If you make a list of companies you want to work for (which you should, if you haven’t), LinkedIn lets you follow the company pages of those that have one. On those pages, companies often exclusively post jobs, since they know it will reach people who have already vested interest in their organization by following them in the first place. This gives you access to positions you never would have known existed and also lets you engage/connect with employees in those organizations.

When you apply for a job on LinkedIn, it’s important to read the entire job posting. Doing so lets you get a feel for what exactly they’re seeking so you can tailor your application specifically to the posting.

Since the LinkedIn application system only lets you attach a resume when applying, many companies give specific instructions for how they want candidates to apply in order to get more information. By not doing so, you’re probably not going to get considered for the job, since they now know you just blindly applied without following the application instructions.

Also, don’t just apply to every job posting because it’s so easy — chances are, it won’t get noticed.


6 Job Search Tweaks To Find Work In 2015

Thinking of looking for a job in 2015?

Well, I’ve got some good news for you. For the first time in a long time, you just might have the upper hand.

The U.S. Bureau of Labor Statistics just announced that 2014 was the best year for hiring since 1999 and that the unemployment rate fell from 5.8% to 5.6% (employers added 252,000 jobs in December). Better still, 36% of employers plan to increase their full-time staff in 2015, according to a CareerBuilder survey.

Wages are on the upswing, too. Bernard Baumohl, chief global economist for The Economic Outlook Group, told USA TODAY that he forecasts average annual wage growth rising to perhaps 3% by midyear (compared to 2.4% last year).


Of course, just because firms, nonprofits and government agencies are hiring doesn’t mean the job search has gotten any easier or that you have any more time to look for work. So to help you take advantage of the improving job market in your limited spare time, here are six ways to improve your search with just a few hours of work:

3. Set-up Google alerts for a target list of three to five employers where you’d like to work. This way, you’ll be on top of breaking news, job postings and business opportunities long before your competition without having to devote hours to research. And if you get called in for an interview, the knowledge you’ve gained about a prospective employer’s challenges and strategic plans will help you come across as a highly effective candidate.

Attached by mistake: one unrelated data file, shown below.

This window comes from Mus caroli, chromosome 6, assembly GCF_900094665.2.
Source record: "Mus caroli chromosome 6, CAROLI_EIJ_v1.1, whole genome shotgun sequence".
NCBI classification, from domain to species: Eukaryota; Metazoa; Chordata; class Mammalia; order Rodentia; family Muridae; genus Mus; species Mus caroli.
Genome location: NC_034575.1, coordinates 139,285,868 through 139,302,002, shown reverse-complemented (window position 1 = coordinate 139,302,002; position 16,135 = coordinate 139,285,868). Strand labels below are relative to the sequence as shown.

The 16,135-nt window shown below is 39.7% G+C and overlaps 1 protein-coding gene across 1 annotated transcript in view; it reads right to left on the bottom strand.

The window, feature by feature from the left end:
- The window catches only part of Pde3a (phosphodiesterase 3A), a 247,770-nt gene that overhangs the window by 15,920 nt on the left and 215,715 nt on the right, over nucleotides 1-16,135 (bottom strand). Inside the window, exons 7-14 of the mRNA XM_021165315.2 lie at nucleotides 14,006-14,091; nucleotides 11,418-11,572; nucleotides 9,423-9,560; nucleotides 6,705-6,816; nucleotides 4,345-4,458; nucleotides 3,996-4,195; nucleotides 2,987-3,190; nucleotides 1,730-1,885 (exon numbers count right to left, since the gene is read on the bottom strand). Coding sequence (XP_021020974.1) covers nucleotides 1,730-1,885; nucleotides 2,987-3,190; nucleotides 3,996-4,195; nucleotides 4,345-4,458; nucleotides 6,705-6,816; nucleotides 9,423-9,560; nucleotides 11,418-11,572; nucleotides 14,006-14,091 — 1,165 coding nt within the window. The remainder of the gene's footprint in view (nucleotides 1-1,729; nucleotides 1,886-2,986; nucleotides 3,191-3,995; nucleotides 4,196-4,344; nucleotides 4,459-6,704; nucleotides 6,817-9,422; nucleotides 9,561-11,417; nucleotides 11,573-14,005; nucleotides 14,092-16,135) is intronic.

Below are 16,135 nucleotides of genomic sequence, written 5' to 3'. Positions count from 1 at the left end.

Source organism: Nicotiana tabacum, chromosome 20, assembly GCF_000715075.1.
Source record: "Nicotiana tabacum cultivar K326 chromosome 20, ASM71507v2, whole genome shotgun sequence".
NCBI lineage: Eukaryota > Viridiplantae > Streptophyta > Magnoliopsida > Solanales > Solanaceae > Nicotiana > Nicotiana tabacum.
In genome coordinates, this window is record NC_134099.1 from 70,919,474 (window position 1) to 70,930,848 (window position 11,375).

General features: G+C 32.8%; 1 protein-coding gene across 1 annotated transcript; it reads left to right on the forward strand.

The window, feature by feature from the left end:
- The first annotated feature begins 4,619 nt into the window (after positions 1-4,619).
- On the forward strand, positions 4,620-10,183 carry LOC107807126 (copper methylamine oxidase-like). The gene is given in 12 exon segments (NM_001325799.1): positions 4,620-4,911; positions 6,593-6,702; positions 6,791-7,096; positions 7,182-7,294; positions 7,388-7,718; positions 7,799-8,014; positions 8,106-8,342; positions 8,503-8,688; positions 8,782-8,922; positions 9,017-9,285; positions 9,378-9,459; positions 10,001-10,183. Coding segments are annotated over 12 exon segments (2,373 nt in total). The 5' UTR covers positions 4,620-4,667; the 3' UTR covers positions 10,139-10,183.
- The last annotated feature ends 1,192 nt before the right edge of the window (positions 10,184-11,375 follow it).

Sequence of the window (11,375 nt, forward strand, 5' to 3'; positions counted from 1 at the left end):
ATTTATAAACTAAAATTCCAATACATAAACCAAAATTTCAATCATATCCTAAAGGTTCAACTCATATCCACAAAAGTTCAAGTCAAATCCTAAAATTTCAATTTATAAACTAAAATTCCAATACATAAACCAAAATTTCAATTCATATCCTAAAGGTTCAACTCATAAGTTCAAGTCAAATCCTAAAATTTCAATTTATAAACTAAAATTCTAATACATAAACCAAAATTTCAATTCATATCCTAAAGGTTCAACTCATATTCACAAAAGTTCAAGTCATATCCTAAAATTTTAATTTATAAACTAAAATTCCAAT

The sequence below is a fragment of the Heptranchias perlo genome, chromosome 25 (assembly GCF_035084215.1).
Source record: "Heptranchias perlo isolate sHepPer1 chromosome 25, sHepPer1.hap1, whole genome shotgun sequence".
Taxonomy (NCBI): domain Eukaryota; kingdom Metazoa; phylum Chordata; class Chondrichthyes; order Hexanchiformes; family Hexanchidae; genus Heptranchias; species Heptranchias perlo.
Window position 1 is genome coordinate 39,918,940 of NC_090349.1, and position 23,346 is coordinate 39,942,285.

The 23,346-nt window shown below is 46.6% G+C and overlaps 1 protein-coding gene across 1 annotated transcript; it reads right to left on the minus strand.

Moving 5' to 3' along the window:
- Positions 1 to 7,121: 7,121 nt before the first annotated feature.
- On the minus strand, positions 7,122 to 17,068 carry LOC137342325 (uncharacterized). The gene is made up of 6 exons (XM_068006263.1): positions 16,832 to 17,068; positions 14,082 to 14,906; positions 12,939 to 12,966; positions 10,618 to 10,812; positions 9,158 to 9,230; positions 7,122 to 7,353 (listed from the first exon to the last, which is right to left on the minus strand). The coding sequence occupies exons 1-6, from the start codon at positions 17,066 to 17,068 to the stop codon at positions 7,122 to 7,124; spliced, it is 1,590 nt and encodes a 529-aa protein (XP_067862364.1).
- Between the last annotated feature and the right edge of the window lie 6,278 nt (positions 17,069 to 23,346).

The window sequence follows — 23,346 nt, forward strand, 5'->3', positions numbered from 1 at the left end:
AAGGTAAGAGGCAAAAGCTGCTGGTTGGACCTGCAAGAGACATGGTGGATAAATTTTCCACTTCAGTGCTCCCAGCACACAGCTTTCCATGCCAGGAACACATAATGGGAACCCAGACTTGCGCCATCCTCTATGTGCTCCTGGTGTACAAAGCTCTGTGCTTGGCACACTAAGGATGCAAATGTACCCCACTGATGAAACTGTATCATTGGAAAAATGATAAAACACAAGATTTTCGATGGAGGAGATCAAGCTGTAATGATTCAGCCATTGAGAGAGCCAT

4. Add two or three job-search apps onto your smartphone. These days, the sooner you respond to a job posting, the better your chances of getting hired. Mobile job-search apps can cut your response time drastically. So download a few from job-posting aggregator sites such as Indeed.com or SimplyHired.com. Then, when you’ve got time to kill, you can easily use your phone for something more productive than reading the latest Facebook gossip.


The Next Avenue blog post I wrote, “8 Great Apps to Help You Land a Job” can help you find the right apps for your search.

5. Create a list of at least three people you think could help your job-search efforts in 2015. We all know that networking is the best way to find new jobs, but real networking is about long-term relationship building, not quick transactional exchanges. It is far more powerful to have a few strong supporters in your network (who’ll go to bat for you when there’s an opening where they work), than many lukewarm connections.

As you’re coming up with a shortlist of people who could accelerate your job search, think about ones at employers where you might like to work, leaders in your target industries or former colleagues you haven’t kept in touch with. Just remember: Networking works best when you approach it with the attitude of helping others before you expect help.


Once you’ve identified your target list, send those people useful articles, offer to connect them to your other contacts and share their content on social media. These gestures will help you build meaningful business relationships, which should lead to referrals for job opportunities.

See all 6 tweaks and the complete article

Wednesday, January 28, 2015

10 LinkedIn mistakes that will cost you a job

By J. Barbush

Remember when networking was something you did with your dad or mom and their circle? Your parents would mention to their friends, "Did you know my daughter is interested in advertising?"

Nowadays you don't need a parental circle, or even your parents, to connect to people who can help with your career.

You do need a plan. Now that you can contact people so easily on LinkedIn, how will you use that access?

LinkedIn adds texture to a boring résumé. It brings your interests, charities, and portfolio to life in one place.

But it's also easy to overindulge—like a college freshman at his or her first kegger—and embarrass yourself. Making a silly mistake on Facebook is one thing. Embarrassing yourself on LinkedIn could cost you a job or career.

Here are some common mistakes to avoid on LinkedIn:

Mistake No. 1: You don't consider yourself a product.
Deconstruct what you like about your favorite brands. Are they funny, clever, consistent? Do they always deliver on their identities? Do they innovate? Do they have a competitive advantage? Keeping those considerations in mind will help you build a simple, tailored, smart profile.